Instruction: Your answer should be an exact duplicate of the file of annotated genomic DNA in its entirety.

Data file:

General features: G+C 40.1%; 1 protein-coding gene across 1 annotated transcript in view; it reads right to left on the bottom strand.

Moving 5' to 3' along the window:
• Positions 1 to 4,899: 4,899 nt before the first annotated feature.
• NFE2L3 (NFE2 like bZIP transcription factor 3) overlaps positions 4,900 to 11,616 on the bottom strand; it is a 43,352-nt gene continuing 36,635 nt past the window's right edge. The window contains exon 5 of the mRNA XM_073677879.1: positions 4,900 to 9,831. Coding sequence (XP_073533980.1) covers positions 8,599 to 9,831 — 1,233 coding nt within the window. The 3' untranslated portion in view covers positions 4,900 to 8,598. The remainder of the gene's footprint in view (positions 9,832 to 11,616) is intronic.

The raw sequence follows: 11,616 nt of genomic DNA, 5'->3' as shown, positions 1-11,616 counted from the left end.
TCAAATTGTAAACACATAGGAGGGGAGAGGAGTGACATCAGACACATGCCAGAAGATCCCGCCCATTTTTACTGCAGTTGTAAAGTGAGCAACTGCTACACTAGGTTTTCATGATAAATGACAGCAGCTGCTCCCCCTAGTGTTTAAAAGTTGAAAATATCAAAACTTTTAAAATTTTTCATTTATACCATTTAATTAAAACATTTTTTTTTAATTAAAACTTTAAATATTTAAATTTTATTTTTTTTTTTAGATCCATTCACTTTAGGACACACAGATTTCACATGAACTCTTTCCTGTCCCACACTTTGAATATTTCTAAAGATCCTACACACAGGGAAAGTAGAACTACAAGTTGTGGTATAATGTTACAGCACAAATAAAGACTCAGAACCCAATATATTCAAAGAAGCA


General features: G+C 40.1%; 1 protein-coding gene across 1 annotated transcript in view; it reads right to left on the bottom strand.

Moving 5' to 3' along the window:
• Positions 1 to 4,899: 4,899 nt before the first annotated feature.
• NFE2L3 (NFE2 like bZIP transcription factor 3) overlaps positions 4,900 to 11,616 on the bottom strand; it is a 43,352-nt gene continuing 36,635 nt past the window's right edge. The window contains exon 5 of the mRNA XM_073677879.1: positions 4,900 to 9,831. Coding sequence (XP_073533980.1) covers positions 8,599 to 9,831 — 1,233 coding nt within the window. The 3' untranslated portion in view covers positions 4,900 to 8,598. The remainder of the gene's footprint in view (positions 9,832 to 11,616) is intronic.

The raw sequence follows: 11,616 nt of genomic DNA, 5'->3' as shown, positions 1-11,616 counted from the left end.
TCAAATTGTAAACACATAGGAGGGGAGAGGAGTGACATCAGACACATGCCAGAAGATCCCGCCCATTTTTACTGCAGTTGTAAAGTGAGCAACTGCTACACTAGGTTTTCATGATAAATGACAGCAGCTGCTCCCCCTAGTGTTTAAAAGTTGAAAATATCAAAACTTTTAAAATTTTTCATTTATACCATTTAATTAAAACATTTTTTTTTAATTAAAACTTTAAATATTTAAATTTTATTTTTTTTTTTAGATCCATTCACTTTAGGACACACAGATTTCACATGAACTCTTTCCTGTCCCACACTTTGAATATTTCTAAAGATCCTACACACAGGGAAAGTAGAACTACAAGTTGTGGTATAATGTTACAGCACAAATAAAGACTCAGAACCCAATATATTCAAAGAAGCA